Decisions without morality
Over the past decade, we have seen the rise of Fake News, and the dangers of social media allowing us to stay in our closed opinion spheres, finding support for almost any misguided opinion there is.
Artificial Intelligence will aggravate that problem.
A.I. supplies the psychological confirmation mechanisms that convince the ignorant that they are right: they can continuously iterate and demand changes until they are satisfied.
In my experience, the only thing that (misguidedly) satisfies an ignorant client is to get exactly that which they want to see through unlimited iterations.
What ”proves” to them that the result is ”good” (which they themselves by definition lack the objective capability to determine) is that they persuade themselves through requesting changes, and that those changes in and of themselves supposedly mean that they have ”refined” the results. When, in reality, all they have really done is go through a long series of bizarre, totally subjective mutations which at no point were guided by deliberate, knowledge-based and empirical judgments.
That is, in my mind, the real problem with A.I.: it enables limitless, automated and arbitrary mutations, without any of us ever really understanding the purposefulness or adequacy of the decisions made along the way. We simply outsource important decisions to the A.I., without understanding or even being aware of those decisions, relying entirely on the machine to make the right decisions.
This is certifiably insane.
We have no way of ascertaining the factual accuracy of the decisions made by the A.I. or, more importantly, the MORAL consequences of the decisions it makes.
We dismiss the dangers of A.I. at our peril. We may think that the current outputs produced by A.I.s are unsatisfactory, and that A.I. poses no threat for that reason. But those are mere details that A.I. will get progressively better at resolving. That is, after all, precisely what A.I. does: it learns and improves its output, and that is happening at an ever accelerating pace. If we believe that we can judge A.I. by the quality of what is produced TODAY, then we are missing the core of the problem.
Specific results are difficult for A.I. to procure TODAY, simply because they are still new to the A.I., and the machine lacks sufficient data upon which to base its results. This is a challenge that will disappear on its own through the very way that A.I. is constructed: to gather more data, and refine its output indefinitely.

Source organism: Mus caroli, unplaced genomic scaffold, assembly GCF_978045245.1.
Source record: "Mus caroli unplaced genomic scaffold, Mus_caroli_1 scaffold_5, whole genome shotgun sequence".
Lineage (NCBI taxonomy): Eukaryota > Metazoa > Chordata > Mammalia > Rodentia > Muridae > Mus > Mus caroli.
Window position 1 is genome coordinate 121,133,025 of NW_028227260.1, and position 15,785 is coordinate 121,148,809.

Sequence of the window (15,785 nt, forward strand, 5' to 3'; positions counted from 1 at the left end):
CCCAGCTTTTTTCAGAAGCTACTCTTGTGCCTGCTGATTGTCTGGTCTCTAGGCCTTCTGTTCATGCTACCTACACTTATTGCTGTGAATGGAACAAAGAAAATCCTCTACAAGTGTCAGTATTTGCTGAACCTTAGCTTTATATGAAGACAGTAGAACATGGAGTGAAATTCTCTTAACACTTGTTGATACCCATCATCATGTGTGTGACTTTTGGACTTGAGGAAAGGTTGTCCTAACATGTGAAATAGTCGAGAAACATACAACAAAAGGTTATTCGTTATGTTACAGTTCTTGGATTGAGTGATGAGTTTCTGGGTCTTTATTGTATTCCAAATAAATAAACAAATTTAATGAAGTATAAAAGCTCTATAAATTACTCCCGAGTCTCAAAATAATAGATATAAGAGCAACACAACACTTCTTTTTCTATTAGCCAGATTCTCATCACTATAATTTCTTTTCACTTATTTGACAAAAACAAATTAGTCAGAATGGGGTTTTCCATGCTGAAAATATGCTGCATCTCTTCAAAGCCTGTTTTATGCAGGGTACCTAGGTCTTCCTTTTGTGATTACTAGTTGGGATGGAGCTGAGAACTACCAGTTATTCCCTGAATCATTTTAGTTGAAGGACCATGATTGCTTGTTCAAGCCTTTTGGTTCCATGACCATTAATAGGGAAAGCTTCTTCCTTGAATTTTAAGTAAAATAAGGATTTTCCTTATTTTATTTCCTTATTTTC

The current problem with A.I. is this: the advocates for Artificial Intelligence are experts on the technology, not subject matter experts in the fields in which A.I. is being disruptively accelerated and implemented. The ACTUAL subject matter experts have no means through which to validate the veracity of A.I. output, and the technical experts don’t appear to care about the morality of it.
The long-term problem with A.I. is an ascerbation of that problem: the more advanced A.I.s get, the harder it will be for its human counterparts to validate or justify its results, or even understand how it arrived at those results.
The way I see it, the key issue is that A.I. is a “black box”: it produces results without us knowing how it arrived at those results, and we therefore lack the ability to validate them. And this is an escalating problem, which worsens the more complex A.I. gets: the black box gets blacker and blacker. We will eventually require “Voight-Kampff-detectors” in the hands of A.I.-psychologists, who will try to analyze the A.I., and understand its decisions.
Talk about chasing your own tail.
If we outsource decisionmaking – in any form – to the A.I. machine, we are in deep trouble. Because A.I.s CAN and DO make mistakes: its decisions are only as good as the data fed to it.
Ultimately, decisions are validated not on the grounds of veracity, but on the grounds of morality – morality that A.I.s don’t have. There may be thousands of data points that support a certain decision, but the decision may still be an immoral one.
Decisions without morality?
That is Skynet right there. Or, if you wish to be more sophisticated: Asimov’s law of robotics –a law that is yet to be enacted.